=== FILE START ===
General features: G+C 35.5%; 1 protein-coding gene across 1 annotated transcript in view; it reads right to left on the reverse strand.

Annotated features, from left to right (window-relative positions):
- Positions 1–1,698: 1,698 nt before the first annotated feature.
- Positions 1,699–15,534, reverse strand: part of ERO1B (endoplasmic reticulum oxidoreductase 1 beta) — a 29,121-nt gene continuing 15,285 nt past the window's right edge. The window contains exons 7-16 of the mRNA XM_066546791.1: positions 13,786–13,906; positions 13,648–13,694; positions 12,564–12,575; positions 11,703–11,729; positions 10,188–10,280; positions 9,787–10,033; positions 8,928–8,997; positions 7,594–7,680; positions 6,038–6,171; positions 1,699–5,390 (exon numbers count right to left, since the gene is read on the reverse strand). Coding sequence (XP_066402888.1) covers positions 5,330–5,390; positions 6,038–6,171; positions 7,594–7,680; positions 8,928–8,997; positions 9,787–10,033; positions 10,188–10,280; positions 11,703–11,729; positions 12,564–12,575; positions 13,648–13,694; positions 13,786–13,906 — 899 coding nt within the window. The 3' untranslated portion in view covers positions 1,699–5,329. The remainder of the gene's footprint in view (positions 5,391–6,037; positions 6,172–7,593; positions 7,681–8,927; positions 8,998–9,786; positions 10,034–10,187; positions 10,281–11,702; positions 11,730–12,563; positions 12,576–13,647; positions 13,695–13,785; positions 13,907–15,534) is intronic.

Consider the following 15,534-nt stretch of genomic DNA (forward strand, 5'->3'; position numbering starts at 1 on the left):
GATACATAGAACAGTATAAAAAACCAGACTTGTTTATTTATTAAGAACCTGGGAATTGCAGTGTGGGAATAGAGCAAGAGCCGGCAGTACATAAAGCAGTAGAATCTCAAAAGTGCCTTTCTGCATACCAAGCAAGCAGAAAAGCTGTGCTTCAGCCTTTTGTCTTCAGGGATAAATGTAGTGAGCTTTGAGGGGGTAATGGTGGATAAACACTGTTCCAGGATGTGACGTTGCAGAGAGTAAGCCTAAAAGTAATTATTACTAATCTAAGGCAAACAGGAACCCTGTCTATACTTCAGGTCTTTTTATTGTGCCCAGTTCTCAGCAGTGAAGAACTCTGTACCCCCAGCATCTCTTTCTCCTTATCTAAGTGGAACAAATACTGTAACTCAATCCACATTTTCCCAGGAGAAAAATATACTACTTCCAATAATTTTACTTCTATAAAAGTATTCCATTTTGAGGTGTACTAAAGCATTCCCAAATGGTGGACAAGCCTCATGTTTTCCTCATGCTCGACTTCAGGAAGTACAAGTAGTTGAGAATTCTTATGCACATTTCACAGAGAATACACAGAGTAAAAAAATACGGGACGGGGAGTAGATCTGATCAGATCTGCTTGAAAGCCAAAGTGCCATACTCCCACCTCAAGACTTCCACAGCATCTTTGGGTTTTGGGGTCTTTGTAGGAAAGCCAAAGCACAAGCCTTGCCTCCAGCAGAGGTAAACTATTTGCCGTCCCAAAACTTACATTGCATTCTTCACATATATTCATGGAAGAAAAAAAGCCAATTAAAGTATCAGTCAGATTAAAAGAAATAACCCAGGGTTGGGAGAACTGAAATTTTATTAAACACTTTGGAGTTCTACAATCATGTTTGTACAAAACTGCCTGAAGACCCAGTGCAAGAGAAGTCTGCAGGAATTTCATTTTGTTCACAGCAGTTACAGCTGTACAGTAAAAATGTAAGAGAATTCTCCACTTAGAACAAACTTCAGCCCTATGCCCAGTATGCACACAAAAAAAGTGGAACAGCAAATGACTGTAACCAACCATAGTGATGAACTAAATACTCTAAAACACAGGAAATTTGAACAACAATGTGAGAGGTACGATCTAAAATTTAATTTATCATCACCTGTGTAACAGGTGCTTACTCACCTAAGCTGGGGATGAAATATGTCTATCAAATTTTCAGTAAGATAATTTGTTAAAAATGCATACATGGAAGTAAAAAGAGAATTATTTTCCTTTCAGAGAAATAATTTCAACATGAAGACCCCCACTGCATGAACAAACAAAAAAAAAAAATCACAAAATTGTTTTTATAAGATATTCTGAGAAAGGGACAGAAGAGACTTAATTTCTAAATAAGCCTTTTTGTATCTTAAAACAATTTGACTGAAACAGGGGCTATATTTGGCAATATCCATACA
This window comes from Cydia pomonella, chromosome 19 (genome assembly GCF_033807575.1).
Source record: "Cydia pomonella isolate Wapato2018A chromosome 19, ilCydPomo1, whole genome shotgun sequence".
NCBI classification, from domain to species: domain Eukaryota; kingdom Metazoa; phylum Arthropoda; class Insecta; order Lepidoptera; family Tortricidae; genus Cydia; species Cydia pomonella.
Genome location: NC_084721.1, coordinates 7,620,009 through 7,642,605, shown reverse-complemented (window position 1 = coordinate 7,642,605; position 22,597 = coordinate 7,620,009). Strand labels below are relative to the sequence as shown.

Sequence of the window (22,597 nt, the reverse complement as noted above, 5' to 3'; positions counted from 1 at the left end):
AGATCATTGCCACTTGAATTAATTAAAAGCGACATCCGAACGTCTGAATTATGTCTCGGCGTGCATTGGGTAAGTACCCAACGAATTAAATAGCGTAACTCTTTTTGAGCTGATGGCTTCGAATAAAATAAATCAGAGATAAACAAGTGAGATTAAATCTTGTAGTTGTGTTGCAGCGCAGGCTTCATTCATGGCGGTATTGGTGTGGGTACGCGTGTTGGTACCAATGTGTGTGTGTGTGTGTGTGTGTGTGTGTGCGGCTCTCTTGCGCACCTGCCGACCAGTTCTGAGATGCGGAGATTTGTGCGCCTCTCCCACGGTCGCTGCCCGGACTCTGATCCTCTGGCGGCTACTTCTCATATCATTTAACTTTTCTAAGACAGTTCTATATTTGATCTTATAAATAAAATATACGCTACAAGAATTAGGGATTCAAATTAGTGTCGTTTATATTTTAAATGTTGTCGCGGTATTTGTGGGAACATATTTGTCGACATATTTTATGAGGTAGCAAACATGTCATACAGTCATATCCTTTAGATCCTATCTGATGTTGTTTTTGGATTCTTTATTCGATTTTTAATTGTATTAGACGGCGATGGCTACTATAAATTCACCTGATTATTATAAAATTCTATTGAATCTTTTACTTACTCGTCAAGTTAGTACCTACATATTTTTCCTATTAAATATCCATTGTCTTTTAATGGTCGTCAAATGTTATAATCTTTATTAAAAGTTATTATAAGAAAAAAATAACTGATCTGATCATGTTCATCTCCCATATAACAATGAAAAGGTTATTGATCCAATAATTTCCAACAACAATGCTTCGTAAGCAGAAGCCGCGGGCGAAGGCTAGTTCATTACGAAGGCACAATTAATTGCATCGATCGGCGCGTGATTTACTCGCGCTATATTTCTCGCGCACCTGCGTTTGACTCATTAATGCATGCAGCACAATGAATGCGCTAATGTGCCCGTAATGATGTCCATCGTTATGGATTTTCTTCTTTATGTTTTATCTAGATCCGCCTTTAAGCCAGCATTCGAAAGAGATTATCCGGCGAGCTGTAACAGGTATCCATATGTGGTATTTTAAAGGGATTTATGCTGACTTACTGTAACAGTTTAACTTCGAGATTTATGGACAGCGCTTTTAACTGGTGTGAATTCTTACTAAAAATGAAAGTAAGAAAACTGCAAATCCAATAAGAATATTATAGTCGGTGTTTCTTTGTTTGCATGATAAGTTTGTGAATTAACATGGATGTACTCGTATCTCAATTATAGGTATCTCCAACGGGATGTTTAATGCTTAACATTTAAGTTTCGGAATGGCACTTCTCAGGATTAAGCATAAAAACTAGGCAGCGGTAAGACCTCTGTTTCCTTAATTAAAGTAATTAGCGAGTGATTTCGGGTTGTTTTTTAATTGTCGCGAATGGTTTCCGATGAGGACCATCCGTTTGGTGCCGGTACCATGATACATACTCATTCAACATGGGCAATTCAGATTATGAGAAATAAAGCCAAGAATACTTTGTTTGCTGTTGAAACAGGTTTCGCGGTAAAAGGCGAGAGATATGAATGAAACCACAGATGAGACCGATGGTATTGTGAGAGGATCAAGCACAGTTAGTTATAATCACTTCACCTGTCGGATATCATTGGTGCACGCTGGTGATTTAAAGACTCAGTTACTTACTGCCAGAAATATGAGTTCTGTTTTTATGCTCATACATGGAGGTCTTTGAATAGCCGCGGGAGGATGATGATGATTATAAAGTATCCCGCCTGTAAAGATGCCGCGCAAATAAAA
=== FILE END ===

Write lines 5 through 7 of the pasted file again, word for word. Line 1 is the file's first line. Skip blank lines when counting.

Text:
Consider the following 15,534-nt stretch of genomic DNA (forward strand, 5'->3'; position numbering starts at 1 on the left):
GATACATAGAACAGTATAAAAAACCAGACTTGTTTATTTATTAAGAACCTGGGAATTGCAGTGTGGGAATAGAGCAAGAGCCGGCAGTACATAAAGCAGTAGAATCTCAAAAGTGCCTTTCTGCATACCAAGCAAGCAGAAAAGCTGTGCTTCAGCCTTTTGTCTTCAGGGATAAATGTAGTGAGCTTTGAGGGGGTAATGGTGGATAAACACTGTTCCAGGATGTGACGTTGCAGAGAGTAAGCCTAAAAGTAATTATTACTAATCTAAGGCAAACAGGAACCCTGTCTATACTTCAGGTCTTTTTATTGTGCCCAGTTCTCAGCAGTGAAGAACTCTGTACCCCCAGCATCTCTTTCTCCTTATCTAAGTGGAACAAATACTGTAACTCAATCCACATTTTCCCAGGAGAAAAATATACTACTTCCAATAATTTTACTTCTATAAAAGTATTCCATTTTGAGGTGTACTAAAGCATTCCCAAATGGTGGACAAGCCTCATGTTTTCCTCATGCTCGACTTCAGGAAGTACAAGTAGTTGAGAATTCTTATGCACATTTCACAGAGAATACACAGAGTAAAAAAATACGGGACGGGGAGTAGATCTGATCAGATCTGCTTGAAAGCCAAAGTGCCATACTCCCACCTCAAGACTTCCACAGCATCTTTGGGTTTTGGGGTCTTTGTAGGAAAGCCAAAGCACAAGCCTTGCCTCCAGCAGAGGTAAACTATTTGCCGTCCCAAAACTTACATTGCATTCTTCACATATATTCATGGAAGAAAAAAAGCCAATTAAAGTATCAGTCAGATTAAAAGAAATAACCCAGGGTTGGGAGAACTGAAATTTTATTAAACACTTTGGAGTTCTACAATCATGTTTGTACAAAACTGCCTGAAGACCCAGTGCAAGAGAAGTCTGCAGGAATTTCATTTTGTTCACAGCAGTTACAGCTGTACAGTAAAAATGTAAGAGAATTCTCCACTTAGAACAAACTTCAGCCCTATGCCCAGTATGCACACAAAAAAAGTGGAACAGCAAATGACTGTAACCAACCATAGTGATGAACTAAATACTCTAAAACACAGGAAATTTGAACAACAATGTGAGAGGTACGATCTAAAATTTAATTTATCATCACCTGTGTAACAGGTGCTTACTCACCTAAGCTGGGGATGAAATATGTCTATCAAATTTTCAGTAAGATAATTTGTTAAAAATGCATACATGGAAGTAAAAAGAGAATTATTTTCCTTTCAGAGAAATAATTTCAACATGAAGACCCCCACTGCATGAACAAACAAAAAAAAAAAATCACAAAATTGTTTTTATAAGATATTCTGAGAAAGGGACAGAAGAGACTTAATTTCTAAATAAGCCTTTTTGTATCTTAAAACAATTTGACTGAAACAGGGGCTATATTTGGCAATATCCATACA
This window comes from Cydia pomonella, chromosome 19 (genome assembly GCF_033807575.1).